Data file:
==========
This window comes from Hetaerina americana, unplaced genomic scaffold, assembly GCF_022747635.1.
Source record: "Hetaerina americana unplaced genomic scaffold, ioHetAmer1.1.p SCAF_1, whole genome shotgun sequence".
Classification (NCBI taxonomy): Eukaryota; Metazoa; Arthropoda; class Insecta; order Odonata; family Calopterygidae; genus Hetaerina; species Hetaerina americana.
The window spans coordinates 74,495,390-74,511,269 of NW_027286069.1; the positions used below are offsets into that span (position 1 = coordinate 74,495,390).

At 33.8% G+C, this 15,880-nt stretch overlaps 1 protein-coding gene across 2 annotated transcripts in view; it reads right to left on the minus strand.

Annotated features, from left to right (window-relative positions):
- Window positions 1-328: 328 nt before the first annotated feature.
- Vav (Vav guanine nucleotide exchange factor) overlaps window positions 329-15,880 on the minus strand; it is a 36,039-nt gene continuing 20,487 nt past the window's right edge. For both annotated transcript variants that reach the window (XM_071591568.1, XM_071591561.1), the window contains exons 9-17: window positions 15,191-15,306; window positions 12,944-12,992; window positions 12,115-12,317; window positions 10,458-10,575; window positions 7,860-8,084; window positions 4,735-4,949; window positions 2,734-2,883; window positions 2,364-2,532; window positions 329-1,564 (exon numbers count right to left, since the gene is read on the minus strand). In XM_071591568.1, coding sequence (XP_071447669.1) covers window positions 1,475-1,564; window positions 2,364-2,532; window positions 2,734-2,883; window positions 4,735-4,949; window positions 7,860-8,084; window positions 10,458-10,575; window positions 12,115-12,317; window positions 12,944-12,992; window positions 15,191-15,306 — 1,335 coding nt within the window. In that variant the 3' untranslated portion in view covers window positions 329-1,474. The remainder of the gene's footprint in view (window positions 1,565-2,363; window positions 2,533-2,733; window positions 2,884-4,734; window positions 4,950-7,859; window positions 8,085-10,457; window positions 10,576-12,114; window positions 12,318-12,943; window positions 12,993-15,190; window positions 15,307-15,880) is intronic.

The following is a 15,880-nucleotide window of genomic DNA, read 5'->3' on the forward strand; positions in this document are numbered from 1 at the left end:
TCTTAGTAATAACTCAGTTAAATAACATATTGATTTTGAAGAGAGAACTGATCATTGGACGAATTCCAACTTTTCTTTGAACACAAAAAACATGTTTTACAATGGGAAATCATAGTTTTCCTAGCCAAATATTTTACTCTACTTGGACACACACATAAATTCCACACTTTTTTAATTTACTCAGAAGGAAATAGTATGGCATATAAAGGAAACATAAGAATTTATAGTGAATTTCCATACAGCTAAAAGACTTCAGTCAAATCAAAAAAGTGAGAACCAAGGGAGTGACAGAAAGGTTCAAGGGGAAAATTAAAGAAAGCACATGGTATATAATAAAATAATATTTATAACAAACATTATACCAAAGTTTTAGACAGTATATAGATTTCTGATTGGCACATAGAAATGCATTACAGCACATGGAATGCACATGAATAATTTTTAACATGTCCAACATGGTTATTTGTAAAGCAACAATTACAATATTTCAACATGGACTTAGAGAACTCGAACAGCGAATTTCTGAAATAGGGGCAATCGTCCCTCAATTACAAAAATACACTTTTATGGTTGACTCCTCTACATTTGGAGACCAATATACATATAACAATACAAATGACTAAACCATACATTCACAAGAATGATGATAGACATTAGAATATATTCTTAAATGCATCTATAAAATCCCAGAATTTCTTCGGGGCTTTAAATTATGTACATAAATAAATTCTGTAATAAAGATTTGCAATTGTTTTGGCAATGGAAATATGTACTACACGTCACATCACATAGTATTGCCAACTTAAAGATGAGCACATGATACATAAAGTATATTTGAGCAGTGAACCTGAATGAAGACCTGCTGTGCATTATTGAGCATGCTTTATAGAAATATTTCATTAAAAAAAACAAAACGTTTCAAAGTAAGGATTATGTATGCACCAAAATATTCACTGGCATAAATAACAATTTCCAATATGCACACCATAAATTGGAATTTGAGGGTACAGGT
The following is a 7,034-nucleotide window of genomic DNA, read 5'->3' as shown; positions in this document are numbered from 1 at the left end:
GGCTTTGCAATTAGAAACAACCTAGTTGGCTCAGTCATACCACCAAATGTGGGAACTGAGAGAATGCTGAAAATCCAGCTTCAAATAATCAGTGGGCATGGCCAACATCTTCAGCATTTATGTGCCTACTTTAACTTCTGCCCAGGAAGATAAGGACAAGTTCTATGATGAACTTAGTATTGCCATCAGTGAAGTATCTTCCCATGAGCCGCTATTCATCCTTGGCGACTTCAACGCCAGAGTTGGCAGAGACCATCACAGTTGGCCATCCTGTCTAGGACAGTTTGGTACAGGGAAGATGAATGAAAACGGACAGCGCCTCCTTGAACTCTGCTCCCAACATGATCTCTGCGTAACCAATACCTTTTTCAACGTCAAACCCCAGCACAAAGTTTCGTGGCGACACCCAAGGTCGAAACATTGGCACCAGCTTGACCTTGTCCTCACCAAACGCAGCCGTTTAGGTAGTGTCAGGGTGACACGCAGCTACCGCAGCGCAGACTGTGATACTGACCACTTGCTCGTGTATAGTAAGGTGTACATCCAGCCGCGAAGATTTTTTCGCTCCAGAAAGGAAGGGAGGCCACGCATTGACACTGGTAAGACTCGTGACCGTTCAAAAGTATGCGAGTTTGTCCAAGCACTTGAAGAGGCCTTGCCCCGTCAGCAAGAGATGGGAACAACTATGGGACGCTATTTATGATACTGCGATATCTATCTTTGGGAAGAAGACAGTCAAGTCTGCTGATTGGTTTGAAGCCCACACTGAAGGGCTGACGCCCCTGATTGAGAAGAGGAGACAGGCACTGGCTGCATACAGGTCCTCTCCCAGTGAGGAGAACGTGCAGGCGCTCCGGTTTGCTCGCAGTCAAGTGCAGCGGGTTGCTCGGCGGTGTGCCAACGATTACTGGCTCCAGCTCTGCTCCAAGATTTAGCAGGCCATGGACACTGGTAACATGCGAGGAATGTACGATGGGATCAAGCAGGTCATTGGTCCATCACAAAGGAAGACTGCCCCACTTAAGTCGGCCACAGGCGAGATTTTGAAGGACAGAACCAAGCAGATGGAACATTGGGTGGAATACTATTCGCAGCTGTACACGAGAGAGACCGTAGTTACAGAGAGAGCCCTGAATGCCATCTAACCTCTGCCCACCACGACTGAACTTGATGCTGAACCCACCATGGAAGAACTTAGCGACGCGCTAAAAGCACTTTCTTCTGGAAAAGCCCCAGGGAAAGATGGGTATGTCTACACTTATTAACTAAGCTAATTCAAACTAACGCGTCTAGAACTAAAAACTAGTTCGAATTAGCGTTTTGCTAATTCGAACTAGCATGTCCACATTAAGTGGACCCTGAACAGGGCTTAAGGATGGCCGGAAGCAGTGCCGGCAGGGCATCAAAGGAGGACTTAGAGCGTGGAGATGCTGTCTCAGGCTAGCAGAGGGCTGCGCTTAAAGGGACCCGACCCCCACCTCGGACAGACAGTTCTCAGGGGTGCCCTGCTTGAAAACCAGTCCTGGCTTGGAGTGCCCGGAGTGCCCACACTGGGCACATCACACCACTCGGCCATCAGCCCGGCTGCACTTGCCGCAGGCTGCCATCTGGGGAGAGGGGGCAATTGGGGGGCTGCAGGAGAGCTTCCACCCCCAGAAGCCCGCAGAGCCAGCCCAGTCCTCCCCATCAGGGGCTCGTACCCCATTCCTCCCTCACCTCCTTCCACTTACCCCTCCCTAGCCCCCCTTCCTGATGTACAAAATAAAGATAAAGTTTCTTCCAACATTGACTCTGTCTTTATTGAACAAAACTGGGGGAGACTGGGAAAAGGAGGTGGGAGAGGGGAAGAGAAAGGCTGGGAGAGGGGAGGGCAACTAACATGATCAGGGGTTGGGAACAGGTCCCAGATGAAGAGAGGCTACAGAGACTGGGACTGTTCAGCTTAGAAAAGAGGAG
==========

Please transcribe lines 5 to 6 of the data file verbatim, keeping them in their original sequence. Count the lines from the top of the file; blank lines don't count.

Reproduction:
At 33.8% G+C, this 15,880-nt stretch overlaps 1 protein-coding gene across 2 annotated transcripts in view; it reads right to left on the minus strand.

Annotated features, from left to right (window-relative positions):